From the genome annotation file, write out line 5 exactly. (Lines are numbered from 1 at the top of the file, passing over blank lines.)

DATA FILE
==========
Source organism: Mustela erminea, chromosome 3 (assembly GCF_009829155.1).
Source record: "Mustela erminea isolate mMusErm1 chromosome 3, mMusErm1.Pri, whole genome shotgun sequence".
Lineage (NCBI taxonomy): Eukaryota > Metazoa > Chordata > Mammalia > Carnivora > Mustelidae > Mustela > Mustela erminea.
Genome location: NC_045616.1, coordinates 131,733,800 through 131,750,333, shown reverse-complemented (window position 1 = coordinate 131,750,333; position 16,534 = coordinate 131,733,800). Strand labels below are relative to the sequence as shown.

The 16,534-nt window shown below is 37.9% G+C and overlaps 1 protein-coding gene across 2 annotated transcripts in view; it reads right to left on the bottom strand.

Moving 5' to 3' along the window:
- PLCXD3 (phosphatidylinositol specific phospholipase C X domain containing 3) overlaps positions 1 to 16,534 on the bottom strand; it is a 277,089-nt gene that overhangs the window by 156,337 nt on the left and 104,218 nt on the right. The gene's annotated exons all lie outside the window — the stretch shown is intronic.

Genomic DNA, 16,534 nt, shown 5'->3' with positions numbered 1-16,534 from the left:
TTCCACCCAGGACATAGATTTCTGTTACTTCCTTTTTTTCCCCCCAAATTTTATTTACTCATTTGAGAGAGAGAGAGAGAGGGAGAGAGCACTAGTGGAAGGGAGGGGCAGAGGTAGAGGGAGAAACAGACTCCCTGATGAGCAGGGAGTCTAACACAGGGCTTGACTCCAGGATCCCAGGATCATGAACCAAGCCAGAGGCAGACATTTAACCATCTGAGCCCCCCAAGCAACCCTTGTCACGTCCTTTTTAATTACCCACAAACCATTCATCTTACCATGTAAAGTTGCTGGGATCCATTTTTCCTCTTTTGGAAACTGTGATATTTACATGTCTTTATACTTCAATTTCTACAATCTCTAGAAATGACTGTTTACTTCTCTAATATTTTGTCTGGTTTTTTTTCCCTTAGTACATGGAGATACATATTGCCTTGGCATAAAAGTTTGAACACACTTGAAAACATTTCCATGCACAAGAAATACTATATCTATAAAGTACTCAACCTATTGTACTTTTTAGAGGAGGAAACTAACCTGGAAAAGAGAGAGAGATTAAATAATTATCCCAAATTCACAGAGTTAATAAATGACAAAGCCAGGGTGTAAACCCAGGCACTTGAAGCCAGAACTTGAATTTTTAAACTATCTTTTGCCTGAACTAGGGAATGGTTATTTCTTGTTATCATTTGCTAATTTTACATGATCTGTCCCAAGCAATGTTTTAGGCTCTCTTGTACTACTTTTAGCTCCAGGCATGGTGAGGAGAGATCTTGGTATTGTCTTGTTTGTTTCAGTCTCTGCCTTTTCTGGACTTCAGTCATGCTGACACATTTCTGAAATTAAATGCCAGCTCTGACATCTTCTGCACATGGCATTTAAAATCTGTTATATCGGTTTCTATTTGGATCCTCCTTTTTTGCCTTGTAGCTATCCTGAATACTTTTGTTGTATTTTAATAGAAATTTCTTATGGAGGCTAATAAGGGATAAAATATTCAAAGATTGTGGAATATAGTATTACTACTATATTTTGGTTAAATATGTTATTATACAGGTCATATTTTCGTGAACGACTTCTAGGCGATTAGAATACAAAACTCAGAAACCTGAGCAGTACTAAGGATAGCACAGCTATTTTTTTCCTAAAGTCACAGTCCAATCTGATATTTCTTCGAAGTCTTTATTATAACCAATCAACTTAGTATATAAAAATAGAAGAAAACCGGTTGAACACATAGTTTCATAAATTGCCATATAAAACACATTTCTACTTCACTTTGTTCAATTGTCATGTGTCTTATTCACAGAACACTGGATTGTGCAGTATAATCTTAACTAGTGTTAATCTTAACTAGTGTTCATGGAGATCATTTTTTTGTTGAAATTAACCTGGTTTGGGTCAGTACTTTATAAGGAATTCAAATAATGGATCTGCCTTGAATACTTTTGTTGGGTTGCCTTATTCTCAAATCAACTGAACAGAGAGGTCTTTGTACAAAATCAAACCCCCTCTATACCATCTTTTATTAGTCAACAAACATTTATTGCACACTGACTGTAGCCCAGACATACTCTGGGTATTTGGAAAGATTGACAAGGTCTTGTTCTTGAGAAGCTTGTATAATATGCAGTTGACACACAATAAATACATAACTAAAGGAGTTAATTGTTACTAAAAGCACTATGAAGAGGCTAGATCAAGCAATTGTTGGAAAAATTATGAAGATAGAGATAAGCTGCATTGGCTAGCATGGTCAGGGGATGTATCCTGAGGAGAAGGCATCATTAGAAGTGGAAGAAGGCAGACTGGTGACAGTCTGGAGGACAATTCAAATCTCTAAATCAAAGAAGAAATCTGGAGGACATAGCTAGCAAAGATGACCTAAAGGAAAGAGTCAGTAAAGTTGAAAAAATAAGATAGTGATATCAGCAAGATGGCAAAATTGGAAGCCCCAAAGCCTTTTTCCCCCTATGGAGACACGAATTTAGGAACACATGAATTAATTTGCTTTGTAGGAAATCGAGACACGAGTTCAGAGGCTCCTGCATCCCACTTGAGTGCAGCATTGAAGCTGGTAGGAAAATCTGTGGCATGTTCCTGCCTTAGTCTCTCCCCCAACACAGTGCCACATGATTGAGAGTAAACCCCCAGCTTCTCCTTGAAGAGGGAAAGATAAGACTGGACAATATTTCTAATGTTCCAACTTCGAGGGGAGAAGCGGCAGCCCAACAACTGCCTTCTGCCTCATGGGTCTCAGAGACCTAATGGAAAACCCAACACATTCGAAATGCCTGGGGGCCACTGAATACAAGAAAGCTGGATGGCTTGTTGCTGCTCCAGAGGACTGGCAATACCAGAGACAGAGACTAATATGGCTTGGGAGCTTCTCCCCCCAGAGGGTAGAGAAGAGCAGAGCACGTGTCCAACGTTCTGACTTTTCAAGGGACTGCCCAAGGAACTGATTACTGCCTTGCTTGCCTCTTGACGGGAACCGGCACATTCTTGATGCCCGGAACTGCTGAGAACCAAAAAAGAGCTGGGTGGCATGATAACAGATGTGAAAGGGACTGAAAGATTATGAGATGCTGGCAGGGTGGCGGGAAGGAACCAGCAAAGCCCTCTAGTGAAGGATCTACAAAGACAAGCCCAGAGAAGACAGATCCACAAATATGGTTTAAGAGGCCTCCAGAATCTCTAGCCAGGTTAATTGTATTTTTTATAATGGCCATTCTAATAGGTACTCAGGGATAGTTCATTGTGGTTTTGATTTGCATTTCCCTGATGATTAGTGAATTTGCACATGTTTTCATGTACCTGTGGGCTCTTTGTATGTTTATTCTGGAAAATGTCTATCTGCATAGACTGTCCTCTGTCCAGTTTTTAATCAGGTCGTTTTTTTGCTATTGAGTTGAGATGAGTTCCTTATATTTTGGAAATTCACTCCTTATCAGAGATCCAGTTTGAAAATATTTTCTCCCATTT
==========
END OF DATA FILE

The 16,534-nt window shown below is 37.9% G+C and overlaps 1 protein-coding gene across 2 annotated transcripts in view; it reads right to left on the bottom strand.